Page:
The New Zealand Initiative stands for a free, prosperous, fair and cohesive society. Our welfare system must to do a much better job for those struggling to get on the bottom rung of the ladder leading to fulfilling and meaningful lives.

We think nearly everyone agrees with this goal. The real debate is over means.

On 28 November The New Zealand Initiative will release a new research report. Its title is Welfare, Work and Wellbeing: From Benefits to Better Lives. Sue Bradford has written a constructive foreword. It engages with the debate about means. The New Zealand Initiative greatly appreciates her honest contribution.

The National-led government’s fiscal liability approach is one point of contention. Briefly it measures the likely future cost of welfare benefits to beneficiaries of working age in June each year. Those measures help assess progress in reducing benefit dependency sustainably. The opposing concern is that a fiscal focus could be at the expense of wellbeing.

Our report addresses these issues. It summarises the outgoing government’s initiatives. It assesses their strengths and weaknesses. It provides some international context and makes recommendations for future directions.

Current outcomes are shameful and unacceptable, particularly for Maori. Please read our report and enter the debate.

The New Zealand Initiative will be hosting an event to launch this report on 28 November. To register, please click here.


There be clowns here...
Richard Baker | Research Director | richard.baker@nzinitiative.org.nz
On 3 November I wrote about the Manukau DHB’s refusal to entertain the idea of a Ronald McDonald house at Middlemore Hospital. On further enquiry this decision becomes even more risible.

It appears that the decision was an executive decision on the advice of health professionals, not a board decision. I cannot elicit any response or explanation from the DHB. This is disappointing from an institution that needs to be engaged with its community and stakeholders.
 
Secondly, contrary to media reports, there was never an offer to provide a Ronald McDonald house to Middlemore. The Ronald McDonald charity was surveying several tertiary pediatric institutions on unmet needs. Middlemore never responded to the survey questions. Its later public statement  was unprompted and unsubstantiated.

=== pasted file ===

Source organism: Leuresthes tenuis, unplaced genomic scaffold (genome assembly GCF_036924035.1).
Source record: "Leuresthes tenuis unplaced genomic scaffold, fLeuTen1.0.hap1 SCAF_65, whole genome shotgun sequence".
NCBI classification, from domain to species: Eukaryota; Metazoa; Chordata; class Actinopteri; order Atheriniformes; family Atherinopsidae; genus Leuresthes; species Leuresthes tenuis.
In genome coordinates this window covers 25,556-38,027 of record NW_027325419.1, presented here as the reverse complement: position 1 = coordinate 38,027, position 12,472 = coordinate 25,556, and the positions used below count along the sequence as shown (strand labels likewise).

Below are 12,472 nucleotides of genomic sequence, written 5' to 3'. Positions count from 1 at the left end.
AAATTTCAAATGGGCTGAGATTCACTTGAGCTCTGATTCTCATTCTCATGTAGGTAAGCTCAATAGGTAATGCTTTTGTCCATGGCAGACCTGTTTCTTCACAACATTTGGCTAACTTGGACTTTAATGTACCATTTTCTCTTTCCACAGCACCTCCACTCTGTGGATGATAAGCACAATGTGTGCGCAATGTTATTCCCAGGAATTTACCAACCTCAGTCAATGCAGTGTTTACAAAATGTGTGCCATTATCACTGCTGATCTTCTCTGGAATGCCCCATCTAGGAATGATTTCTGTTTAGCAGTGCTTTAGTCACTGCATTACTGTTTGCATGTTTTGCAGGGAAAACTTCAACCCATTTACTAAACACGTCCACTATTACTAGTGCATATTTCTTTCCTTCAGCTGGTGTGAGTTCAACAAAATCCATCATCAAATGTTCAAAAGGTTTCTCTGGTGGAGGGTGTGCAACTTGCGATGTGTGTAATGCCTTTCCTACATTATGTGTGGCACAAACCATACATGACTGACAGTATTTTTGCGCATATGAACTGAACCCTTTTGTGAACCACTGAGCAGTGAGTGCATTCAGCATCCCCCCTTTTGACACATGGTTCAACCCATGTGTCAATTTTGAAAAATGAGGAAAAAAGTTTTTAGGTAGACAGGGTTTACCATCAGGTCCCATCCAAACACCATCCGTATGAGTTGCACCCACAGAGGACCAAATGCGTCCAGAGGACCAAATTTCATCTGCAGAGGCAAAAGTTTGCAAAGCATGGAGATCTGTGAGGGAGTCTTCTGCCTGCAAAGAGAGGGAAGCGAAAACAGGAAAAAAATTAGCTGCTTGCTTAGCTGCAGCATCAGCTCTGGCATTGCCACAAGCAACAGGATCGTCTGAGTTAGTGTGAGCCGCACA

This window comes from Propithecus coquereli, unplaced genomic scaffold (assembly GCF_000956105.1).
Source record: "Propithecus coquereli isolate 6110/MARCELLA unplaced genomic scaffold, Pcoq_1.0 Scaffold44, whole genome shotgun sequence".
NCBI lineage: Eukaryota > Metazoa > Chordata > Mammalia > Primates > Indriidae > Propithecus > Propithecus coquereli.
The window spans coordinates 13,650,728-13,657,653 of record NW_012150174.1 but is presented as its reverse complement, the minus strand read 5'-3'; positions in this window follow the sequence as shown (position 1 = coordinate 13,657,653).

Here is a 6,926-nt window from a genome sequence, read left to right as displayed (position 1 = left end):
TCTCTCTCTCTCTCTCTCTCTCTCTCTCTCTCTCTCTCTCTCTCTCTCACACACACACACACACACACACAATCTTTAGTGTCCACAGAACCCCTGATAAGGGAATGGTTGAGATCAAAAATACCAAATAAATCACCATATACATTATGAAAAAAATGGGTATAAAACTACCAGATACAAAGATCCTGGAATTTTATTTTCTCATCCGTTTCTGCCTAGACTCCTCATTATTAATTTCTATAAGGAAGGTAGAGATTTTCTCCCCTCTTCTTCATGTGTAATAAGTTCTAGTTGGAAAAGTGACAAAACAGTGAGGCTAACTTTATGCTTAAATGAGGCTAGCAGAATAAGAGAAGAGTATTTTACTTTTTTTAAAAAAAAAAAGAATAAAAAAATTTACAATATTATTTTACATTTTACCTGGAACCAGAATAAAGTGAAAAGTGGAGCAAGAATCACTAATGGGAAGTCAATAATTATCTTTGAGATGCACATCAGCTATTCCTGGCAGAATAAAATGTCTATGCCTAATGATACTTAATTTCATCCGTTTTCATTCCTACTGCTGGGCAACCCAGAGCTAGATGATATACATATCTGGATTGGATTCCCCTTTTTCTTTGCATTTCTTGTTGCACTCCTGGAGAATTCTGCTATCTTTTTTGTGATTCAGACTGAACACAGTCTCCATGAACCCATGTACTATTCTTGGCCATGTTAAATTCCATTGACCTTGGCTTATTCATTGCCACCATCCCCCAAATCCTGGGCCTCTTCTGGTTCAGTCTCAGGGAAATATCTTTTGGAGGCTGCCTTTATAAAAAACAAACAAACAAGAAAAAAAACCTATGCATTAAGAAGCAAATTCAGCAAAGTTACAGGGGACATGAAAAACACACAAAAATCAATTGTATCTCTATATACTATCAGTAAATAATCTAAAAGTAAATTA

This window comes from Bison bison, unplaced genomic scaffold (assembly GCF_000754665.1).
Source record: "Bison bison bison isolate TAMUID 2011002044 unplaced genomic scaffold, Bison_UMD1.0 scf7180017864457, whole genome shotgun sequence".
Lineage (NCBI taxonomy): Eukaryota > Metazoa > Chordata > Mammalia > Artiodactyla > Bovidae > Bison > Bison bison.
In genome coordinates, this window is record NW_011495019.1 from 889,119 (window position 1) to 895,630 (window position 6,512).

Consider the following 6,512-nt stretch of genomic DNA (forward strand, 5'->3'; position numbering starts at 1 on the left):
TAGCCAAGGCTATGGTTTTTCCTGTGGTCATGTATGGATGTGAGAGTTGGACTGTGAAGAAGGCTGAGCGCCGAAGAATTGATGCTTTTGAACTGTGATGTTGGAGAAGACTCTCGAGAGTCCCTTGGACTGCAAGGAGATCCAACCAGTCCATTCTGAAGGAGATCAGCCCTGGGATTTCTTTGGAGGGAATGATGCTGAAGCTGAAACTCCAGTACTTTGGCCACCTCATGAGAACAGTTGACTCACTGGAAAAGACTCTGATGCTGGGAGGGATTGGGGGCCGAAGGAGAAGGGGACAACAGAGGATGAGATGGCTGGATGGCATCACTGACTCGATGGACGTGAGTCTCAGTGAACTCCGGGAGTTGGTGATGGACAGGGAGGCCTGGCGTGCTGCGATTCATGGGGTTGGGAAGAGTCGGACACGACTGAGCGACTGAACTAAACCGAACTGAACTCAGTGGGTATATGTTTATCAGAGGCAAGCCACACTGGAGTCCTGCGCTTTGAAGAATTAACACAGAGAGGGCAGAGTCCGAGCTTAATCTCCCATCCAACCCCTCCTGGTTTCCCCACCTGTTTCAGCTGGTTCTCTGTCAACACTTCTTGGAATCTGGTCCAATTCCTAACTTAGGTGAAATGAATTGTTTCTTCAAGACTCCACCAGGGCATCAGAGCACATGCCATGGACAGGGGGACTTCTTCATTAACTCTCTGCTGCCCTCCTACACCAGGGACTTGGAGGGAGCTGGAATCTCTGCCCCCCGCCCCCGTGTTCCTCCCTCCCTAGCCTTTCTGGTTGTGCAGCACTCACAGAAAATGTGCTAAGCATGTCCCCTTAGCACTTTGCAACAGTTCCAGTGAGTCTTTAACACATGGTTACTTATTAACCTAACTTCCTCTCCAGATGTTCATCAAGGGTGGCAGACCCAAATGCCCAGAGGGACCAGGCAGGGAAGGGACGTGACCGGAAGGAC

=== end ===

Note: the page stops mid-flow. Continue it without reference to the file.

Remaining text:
Let’s make four more points about Middlemore’s misguided decision to rule out any chance of a Ronald McDonald care centre.
 
First, the decision is regressive. Poor families in south Auckland and beyond will be most negatively affected. Hospitalised children, fearful and anxious, will be separated from hard-up parents at a time of maximum need. These are poor children, many in poverty.
 
Secondly, the decision is selective or at least amnesiac. About ten years  ago the charity funded two hospital care rooms at Middlemore. These are still in operation. 
 
Also, the charity funded two Ronald McDonald Care Mobiles, large specially equipped trucks. These provide mobile dental care in South Auckland and Northland. They continue to operate with an additional annual grant from the charity. I await the announcement they are being mothballed, the service discontinued and the grants refunded because of a clown painted above the front bumper.
 
Thirdly, the decision is an act of fiscal nonsense. Care facilities cost millions of dollars. Perhaps the DHB can borrow this at zero interest and use its unsullied moral righteousness as collateral. But I doubt it.
 
Finally, since when does a marketing opinion from health lobbyists (including the flat-earthers who compare Ronald McDonald to Pablo Escobar) persuade a responsible authority to shut down highly valued charitable services. Ronald McDonald Houses do not cause detrimental health effects. They do not cause people to rush out and buy a Big Mac combo.
 
What they do, is keep parents and children together in times of greatest need. There may be clowns in this story, but they don’t have red noses and floppy red shoes.